I am puzzled. How can they do this?

The Ice Puzzle: More Details

Let me try and make the puzzle into a more precise math problem. Here is the block of ice that you want to remove:

You can cut from the surface down with a saw. So you can make this into:

where the black arrows are cuts your saw can make. The problem is how do you get a cut that goes in the horizontal direction? I see in real life that one could dig up a huge trench around the whole area and then proceed to cut out the block. That would be extremely time consuming and certainly there seems to be no way that could be done in the Thing I and probably not in Thing III.

Is there a trick I am missing? The best I can see is to do the following:

Dig down the extra on each side and remove the two triangular pieces L and R, then one could get down to cut across. Is this how they did it? It is, however, awfully difficult to cut at an angle.

A Way Out, and Some Problems?

Ken suggests that perhaps the monster was encased in a glacier flowing down at an angle. Then a cut at an angle to the glacier can be made by a Pendulum saw, also called a “swing saw.” Pendulum saws use gravity to guide the blade, and are used to cut ice from rivers even today. This helps if we also suppose that the other methods can be used to make cuts that are normal to the glacier’s surface.

Another possibility is that there were fault planes beneath the ice, say parallel to the surface. Then we only need four normal cuts that intersect with the hidden plane, whose presence we have detected perhaps by ultrasound. If this were the idea, would it be worth five seconds of movie time to show it?

This last idea suggests some computational problems. You are given a known arrangement of bounded fault planes beneath the surface, at various depths or maybe even all at the same depth. How many blocks of ice, or how much volume of ice, can you obtain with {k} cuts that are normal to the surface? Can such a problem be NP-hard?

Open Problems

So how did they get the creature out of the frozen ice? Or is it just movie magic that should not be looked at too carefully?

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24 Comments leave one →
  1. October 12, 2012 9:05 am

    How about the same way you cut notches in wood or similar? Do the vertical cuts. Then use a lever of some kind — a jack, I guess, for large pieces like this — to push the block horizontally near the top. With enough force the block will crack along the bottom, guided by the four cuts, and come loose, ina vaguely rectangular shape.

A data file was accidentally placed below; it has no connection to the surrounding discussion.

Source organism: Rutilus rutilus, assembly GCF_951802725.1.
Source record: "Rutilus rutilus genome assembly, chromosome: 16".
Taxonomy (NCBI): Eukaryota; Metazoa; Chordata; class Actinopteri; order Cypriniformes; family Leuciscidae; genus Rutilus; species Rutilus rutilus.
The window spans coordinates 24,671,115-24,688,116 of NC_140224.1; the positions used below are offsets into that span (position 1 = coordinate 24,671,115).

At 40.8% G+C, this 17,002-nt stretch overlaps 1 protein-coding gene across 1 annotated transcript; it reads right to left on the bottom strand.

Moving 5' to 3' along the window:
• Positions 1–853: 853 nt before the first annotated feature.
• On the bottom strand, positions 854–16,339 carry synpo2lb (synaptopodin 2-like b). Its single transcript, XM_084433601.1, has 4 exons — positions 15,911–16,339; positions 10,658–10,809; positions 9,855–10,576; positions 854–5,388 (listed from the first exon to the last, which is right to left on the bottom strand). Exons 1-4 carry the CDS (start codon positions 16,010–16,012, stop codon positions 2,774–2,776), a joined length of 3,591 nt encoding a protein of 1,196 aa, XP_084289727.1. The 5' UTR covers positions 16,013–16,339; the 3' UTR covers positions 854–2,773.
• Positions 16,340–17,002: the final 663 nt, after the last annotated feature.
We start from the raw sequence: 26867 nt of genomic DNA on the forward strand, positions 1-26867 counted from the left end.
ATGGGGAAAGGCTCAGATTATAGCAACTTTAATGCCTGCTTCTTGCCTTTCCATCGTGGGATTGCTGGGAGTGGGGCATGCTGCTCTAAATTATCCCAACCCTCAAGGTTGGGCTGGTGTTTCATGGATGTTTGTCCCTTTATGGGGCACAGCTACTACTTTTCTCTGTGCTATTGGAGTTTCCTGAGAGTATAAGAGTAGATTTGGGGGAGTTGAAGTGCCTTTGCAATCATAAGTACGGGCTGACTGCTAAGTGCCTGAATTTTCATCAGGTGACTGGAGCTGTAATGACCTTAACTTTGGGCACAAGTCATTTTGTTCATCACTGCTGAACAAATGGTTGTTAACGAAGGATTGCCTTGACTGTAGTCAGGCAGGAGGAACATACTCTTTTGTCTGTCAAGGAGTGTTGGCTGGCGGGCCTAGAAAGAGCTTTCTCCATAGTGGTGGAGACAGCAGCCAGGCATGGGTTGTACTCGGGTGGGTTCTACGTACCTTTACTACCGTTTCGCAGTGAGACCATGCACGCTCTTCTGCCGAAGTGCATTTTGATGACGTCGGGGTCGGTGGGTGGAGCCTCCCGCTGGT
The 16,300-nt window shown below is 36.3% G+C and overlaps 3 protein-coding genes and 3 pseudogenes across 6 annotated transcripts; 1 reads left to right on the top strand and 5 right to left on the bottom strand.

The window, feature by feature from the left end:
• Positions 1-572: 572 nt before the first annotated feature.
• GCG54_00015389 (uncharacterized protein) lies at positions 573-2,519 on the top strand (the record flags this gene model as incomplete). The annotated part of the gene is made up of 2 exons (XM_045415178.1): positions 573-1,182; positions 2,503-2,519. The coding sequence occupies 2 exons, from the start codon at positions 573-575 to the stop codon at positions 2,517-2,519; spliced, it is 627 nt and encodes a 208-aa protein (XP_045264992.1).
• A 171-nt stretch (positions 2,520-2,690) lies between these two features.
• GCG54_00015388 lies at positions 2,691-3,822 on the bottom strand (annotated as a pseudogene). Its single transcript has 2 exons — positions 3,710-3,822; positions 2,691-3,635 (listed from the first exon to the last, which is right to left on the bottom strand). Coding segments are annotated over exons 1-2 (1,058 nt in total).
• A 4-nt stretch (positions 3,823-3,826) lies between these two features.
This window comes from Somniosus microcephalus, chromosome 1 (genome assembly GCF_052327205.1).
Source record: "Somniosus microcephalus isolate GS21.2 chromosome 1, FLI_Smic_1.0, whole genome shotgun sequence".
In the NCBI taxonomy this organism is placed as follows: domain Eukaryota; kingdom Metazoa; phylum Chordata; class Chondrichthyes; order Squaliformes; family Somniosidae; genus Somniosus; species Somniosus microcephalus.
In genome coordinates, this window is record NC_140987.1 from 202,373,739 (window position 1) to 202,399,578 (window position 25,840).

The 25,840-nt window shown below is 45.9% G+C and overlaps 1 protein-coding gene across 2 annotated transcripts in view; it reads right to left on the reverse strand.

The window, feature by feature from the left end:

• rjlipton permalink*
      October 12, 2012 10:08 am

      Janne

      Not sure would work, but sounds interesting. The ice block might be heavy and also could crack. But like the idea.

      Dick

  2. Blaise Pascal permalink
    October 12, 2012 10:35 am

    In the beginning (1938), there was the novella “Who Goes There?” by John Campbell, which was set in Antarctica. The first film adaptation (Thing I) moved it to the Arctic among other changes, and the second adaptation (Thing II) went back to the original for inspiration (including leaving the action in Antarctica). The third adaptation (Thing III) was conceived as a direct prequel to Thing II, but had none of the creative staff from Thing II (specifically, John Carpenter was not involved in Thing III).

    If you don’t care about preserving the block, traditional techniques for cutting mortises would work well. Cutting 4 “mortises”, one on each side of the creature, would be relatively easy, providing access to the bottom of the block for horizontal cutting.

    Another option would be to dig deep notches around the block, then flood the bottom couple of inches with hot water/brine to melt the ice at that level. By recycling and reheating the melt-water, it might be possible to “cut” the block free, so it’s floating in a pool of melt.

  3. October 12, 2012 10:39 am

    U-shaped pipe which drags behind it a sheet of plastic or some other divider. Pump warm water through the pipe, drag it underneath, plastic keeps ice from re-melting to ice. More than 30 seconds of thought would probably let us engineer something better. Maybe something that carries a roll of plastic so you wouldn’t have to slide the trailing plastic under the block. Come in from both sides, use the material you used to separate as a lift point…